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Fuerteventura Nature Trail

  • Camino Natural de Fuerteventura

Fuerteventura is the second largest island in the Canary archipelago, and the whole island was named a Biosphere Reserve by UNESCO on May 26, 2009. The landscape is dominated by the characteristic geomorphological features of the island, and wide beaches are its biggest tourist attraction.

Select a section:

fuerteventura.pngGR1. Isla de Lobos SL FV 2 PR FV 1 GR2. Corralejo - La Oliva GR3. La Oliva - Tefía PR FV 9 PR FV 15.1 PR FV 15 GR4. Tefía - Betancuria SL FV 29 SL FV 27 SL FV 28 GR5. Betancuria - Pájara SL FV 31 GR6. Pájara - La Pared SL FV 53 GR7. La Pared - Risco del Paso GR8. Risco del Paso - Morro Jable PR FV 54 PR FV 55 GR9. Morro Jable - Punta Jandía PR FV 56 Fuerteventura

 

Completing the nine sections which form the Nature Trail GR-131 means that hikers shall cross the small island of Lobos and the island of Fuerteventura from north to south, along a characteristic semi-desert landscape, without any cover of trees for most of the trail, seeing scenery that ranges from haunting landscapes of golden sand and beautiful beaches with turquoise water to volcanic badlands where solidified lava has created arid grounds and desert formations whose unique appearance makes them particularly interesting.

The Nature Trail runs along paths that have gentle slopes - with few exceptions such as the climb to Pico de la Zarza or the Cifete cliffs – since the orography of the island is characterized by intense erosion processes whereby the hills have been smoothed out by the action of wind and rainfall over centuries.

The island has a wealth of natural protected areas - comprising almost thirty per cent of its surface - which hikers will be able to enjoy in the course of the trail. The trail goes through the Natural Park of Islote de Lobos (Lobos Island); the Natural Monument of Malpaís de la Arena and their associated lava formations, which are residues of the last volcanic activity recorded on Fuerteventura; the “sacred” mountain of Tindaya, an iconic place for the “Majos” or aboriginals of the island; Betancuria Rural Park, the largest natural area of the island, with a landscape made of u-shaped cliffs; the Natural Monument Montaña Cardón; and finally, in the southern tip of the island, Jandía Natural Park, boasting all the habitats that can be found on the island: psammophilic or arenicolous areas (beach and sand habitats), salt marshes, rocky plains, cliffs, valleys and hills.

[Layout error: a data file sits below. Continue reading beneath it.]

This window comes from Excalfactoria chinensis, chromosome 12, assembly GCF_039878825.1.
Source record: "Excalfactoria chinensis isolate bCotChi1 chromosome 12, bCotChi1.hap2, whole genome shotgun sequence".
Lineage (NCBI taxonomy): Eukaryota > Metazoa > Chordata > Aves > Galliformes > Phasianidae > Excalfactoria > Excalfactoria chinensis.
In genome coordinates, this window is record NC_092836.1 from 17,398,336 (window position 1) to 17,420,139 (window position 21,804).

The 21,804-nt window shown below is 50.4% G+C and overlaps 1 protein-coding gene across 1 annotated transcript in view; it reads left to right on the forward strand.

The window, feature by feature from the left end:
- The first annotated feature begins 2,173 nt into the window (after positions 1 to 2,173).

In spite of the lack of vegetation cover, we will see on the way numerous endemic plant species, particularly Jandía cactus (Euphorbia handiensis), as well as palms and tamarisks in the beds of ravines and valleys. The island is also home to a large number of birds, many of them migratory, such as the Canary Islands houbara bustard (Chlamydotis undulata fuertaventurae), the Cory’s Shearwater (Calonectris diomedea), the guirre or Fuerteventura vulture (Neoprhron percnopterus majorensis) or the aguililla or Canary Island common buzzard (Buteo buteo insulrum).

Along the Nature Trail we will become acquainted with the history of Fuerteventura, its aboriginal culture before the Norman conquest and its manorial past, as well as the different traditional cultivation systems used by the inhabitants of the island (Majoreros) to counteract the hostility of the terrain and the lack of water in order to carry out their agricultural activities.

It is essential to emphasize that a combination of the absence of tree cover and the desert and arid climate of the island – with scarce rainfall and temperatures almost constantly over 20ºC throughout the year – makes it essential for hikers to apply sunscreen and carry abundant water before starting on a trail, and, in summertime, to avoid walking in the middle of the day.

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